In the first recommended exposure limit for nanotechnology set by a government agency, NIOSH says that carbon nanotubes (CNTs) and nanofibers (CNFs)should be considered a respiratory hazard and worker exposure to those materials should be limited to no more than 1 microgram per cubic meter of air. This is the lowest airborne concentration that can be accurately measured.

CNTs and CNFs are only two of many types of nanomaterials created through nanotechnology, which is described as the manipulation of matter on a microscopic scale. This matter is smaller than what has been studied for the past 100 years by material scientists; their size gives them new and different properties that have not been seen before. CNTs and CNFs are being incorporated into different products to increase strength, durability, versatility, heat resistance, and other useful properties. These products include plastics and ceramics, paints and coatings, textiles, and electronics. Though it cannot be determined with certainty how many workers are currently potentially exposed to these nanomaterials, demand for CNTs and CNFs is expected to grow over the next decade with increasing use in medical devices, structural materials, consumer goods, and energy-saving products.

Recent results from experimental animal studies with rodents indicate that exposure to CNTs and CNFs may pose a respiratory hazard if inhaled. NIOSH's recommendations are expected to assist industry in establishing good risk management practices for controlling occupational exposures to free, unbound CNTs and CNFs during their manufacture and industrial use.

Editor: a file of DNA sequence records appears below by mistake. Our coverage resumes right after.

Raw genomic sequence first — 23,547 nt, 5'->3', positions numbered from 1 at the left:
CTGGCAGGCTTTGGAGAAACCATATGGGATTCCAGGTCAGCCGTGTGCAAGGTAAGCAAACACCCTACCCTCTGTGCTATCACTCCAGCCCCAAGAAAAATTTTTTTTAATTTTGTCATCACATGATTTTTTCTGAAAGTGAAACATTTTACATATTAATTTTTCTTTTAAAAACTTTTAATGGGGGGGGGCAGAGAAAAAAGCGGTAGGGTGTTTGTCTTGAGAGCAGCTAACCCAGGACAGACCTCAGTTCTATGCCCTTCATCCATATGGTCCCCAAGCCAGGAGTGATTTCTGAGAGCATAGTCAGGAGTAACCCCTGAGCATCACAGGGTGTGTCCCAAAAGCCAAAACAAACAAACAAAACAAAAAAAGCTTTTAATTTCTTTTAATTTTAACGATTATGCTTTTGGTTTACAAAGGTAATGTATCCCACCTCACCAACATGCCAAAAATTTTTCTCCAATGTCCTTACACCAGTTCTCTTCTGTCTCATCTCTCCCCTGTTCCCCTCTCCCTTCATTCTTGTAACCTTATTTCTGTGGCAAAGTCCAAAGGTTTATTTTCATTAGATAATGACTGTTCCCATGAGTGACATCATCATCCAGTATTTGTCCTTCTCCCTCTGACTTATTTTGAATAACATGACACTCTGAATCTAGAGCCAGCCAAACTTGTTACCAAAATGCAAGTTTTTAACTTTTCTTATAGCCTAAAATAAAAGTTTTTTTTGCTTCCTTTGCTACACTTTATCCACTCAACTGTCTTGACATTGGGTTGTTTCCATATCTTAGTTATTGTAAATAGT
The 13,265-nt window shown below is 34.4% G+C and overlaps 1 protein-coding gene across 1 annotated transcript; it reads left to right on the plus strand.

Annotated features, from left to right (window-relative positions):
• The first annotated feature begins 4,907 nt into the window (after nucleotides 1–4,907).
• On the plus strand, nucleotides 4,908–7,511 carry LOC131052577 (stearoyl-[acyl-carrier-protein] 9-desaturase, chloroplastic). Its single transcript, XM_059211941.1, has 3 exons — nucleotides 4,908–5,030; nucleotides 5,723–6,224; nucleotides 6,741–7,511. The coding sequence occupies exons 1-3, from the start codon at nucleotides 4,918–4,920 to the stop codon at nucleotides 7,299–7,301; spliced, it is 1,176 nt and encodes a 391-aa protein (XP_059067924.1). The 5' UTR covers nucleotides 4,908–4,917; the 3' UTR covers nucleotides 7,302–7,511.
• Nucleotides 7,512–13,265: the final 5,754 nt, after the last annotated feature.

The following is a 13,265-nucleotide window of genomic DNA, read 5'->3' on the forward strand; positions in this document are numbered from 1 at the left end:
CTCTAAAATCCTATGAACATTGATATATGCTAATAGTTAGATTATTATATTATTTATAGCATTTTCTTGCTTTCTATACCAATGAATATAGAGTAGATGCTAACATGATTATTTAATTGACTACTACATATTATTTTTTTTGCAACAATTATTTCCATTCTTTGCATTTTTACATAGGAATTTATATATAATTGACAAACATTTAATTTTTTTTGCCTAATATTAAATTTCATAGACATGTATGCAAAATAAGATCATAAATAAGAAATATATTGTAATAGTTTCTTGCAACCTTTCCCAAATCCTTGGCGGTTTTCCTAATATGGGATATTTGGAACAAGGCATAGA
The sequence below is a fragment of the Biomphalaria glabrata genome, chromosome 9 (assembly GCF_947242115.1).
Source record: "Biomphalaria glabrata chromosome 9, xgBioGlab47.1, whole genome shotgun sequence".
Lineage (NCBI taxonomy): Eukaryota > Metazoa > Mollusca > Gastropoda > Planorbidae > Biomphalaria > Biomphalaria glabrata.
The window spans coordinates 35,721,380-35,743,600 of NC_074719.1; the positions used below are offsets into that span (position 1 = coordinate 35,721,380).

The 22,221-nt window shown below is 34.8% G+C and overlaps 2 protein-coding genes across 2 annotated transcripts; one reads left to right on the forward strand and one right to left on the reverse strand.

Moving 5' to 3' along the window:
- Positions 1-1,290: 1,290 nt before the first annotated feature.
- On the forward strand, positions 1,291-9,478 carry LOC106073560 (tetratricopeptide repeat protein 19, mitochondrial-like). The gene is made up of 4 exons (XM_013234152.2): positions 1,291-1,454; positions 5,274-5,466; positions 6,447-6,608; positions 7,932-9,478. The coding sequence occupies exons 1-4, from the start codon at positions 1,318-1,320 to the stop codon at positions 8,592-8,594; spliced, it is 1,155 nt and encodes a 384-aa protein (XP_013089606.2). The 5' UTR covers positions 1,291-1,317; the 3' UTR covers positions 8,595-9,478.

Suggestions for companies that manufacture or use carbon CNTs or CNFs:

  • Apply strategic approaches for controlling occupational exposures, giving priority to engineering controls that enclose processes where CNTs or CNFs could be released into the air, such as transfer of the dry, fine powders from one container to another.
  • Educate and train workers on the safe handling of bulk quantities of CNTs and CNFs or CNT-and CNF- enabled products.
  • Train workers on the proper use of engineering controls, administrative controls, and safe work practices. These are standard risk management practices that employers have followed for many decades to reduce worker exposures to dusts and other materials in workplaces.
  • Establish health surveillance and medical screening programs to help identify early signs of respiratory disease. Such surveillance programs can assist in determining if additional exposure control measures are needed, and if individual medical attention is needed.

Consumers are unlikely to be exposed to CNTs or CNFs in their free, dry powder form. These materials are almost always bound up or incorporated into a final product as a very small percentage of the final formula. It is the free form of CNTs and CNFs that creates the greatest possibility for inhalation exposure and the greatest concern. The workplace is the most likely place for this type of exposure, says NIOSH.

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